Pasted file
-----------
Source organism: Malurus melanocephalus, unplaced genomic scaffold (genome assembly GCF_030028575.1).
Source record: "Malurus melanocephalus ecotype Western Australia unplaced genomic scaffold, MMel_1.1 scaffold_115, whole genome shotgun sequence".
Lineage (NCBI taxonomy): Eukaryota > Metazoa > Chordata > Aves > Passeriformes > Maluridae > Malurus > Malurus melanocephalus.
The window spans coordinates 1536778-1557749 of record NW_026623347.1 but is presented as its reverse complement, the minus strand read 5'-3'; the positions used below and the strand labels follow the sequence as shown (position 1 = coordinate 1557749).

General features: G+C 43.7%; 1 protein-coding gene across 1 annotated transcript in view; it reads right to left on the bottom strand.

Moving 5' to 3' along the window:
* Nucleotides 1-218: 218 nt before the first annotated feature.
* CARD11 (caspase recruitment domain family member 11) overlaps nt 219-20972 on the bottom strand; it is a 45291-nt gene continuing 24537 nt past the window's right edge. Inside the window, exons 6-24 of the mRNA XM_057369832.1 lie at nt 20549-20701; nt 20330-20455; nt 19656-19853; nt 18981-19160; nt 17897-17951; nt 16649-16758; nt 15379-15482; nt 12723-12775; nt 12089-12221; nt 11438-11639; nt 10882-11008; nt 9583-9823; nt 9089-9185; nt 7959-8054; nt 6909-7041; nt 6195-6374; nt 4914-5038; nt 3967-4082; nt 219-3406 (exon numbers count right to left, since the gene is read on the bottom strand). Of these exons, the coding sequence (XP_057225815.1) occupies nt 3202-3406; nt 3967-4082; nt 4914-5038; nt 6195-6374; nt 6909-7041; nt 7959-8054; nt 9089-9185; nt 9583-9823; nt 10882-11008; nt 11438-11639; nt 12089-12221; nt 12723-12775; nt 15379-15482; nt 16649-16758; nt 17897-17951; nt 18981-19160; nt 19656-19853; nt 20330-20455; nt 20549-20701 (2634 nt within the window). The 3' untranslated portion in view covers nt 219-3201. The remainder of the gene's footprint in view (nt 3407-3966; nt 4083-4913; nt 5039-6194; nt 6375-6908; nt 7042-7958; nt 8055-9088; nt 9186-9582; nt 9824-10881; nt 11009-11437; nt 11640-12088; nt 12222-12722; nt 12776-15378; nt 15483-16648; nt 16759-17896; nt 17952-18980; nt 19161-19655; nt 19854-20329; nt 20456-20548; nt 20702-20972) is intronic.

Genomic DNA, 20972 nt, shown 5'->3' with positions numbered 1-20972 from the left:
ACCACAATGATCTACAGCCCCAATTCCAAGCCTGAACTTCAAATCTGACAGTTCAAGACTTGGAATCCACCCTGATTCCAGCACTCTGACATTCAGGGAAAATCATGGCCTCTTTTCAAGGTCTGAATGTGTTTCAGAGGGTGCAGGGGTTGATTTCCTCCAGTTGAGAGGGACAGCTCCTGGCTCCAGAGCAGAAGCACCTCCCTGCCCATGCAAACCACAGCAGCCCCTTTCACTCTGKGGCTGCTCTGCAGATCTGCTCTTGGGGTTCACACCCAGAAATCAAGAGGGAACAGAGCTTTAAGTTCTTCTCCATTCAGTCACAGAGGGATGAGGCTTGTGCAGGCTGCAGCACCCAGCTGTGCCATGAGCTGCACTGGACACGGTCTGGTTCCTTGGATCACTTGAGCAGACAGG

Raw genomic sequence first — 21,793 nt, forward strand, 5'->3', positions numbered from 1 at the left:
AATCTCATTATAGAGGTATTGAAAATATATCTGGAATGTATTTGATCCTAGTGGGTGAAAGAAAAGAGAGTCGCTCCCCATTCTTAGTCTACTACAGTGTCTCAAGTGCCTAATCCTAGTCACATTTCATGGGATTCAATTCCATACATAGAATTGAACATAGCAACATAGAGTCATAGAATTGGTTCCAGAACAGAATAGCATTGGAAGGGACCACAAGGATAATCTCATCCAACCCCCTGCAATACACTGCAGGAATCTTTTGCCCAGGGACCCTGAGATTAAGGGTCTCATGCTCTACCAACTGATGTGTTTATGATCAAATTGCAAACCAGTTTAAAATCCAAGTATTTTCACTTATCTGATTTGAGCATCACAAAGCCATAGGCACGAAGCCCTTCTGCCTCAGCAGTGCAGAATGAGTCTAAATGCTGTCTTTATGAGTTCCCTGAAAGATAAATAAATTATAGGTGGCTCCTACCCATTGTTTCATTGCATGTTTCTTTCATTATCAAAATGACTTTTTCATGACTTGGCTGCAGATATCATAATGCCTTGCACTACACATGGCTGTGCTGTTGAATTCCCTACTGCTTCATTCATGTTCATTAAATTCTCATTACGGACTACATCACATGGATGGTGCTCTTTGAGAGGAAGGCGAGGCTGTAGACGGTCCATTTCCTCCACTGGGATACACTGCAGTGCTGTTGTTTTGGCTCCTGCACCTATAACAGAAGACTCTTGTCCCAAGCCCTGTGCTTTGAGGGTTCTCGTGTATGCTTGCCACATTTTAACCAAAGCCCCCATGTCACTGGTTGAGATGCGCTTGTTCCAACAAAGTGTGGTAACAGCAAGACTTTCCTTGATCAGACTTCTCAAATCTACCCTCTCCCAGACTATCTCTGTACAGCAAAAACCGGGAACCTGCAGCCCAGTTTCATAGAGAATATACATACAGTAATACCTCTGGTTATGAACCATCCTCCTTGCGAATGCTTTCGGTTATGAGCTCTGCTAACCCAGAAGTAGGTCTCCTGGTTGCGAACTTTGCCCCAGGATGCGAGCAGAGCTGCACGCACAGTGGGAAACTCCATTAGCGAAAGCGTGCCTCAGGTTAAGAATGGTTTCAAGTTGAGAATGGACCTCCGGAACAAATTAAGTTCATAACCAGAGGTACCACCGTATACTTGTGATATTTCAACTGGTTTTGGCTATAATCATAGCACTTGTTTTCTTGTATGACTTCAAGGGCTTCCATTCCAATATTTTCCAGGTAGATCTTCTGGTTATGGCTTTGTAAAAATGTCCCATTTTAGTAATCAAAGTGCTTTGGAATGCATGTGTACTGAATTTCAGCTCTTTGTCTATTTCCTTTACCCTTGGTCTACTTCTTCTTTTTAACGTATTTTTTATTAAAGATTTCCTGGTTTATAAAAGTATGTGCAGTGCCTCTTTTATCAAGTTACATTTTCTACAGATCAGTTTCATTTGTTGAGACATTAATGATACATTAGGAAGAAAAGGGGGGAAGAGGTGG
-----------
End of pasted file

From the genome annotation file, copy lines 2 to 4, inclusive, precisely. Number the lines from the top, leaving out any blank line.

Source record: "Malurus melanocephalus ecotype Western Australia unplaced genomic scaffold, MMel_1.1 scaffold_115, whole genome shotgun sequence".
Lineage (NCBI taxonomy): Eukaryota > Metazoa > Chordata > Aves > Passeriformes > Maluridae > Malurus > Malurus melanocephalus.
The window spans coordinates 1536778-1557749 of record NW_026623347.1 but is presented as its reverse complement, the minus strand read 5'-3'; the positions used below and the strand labels follow the sequence as shown (position 1 = coordinate 1557749).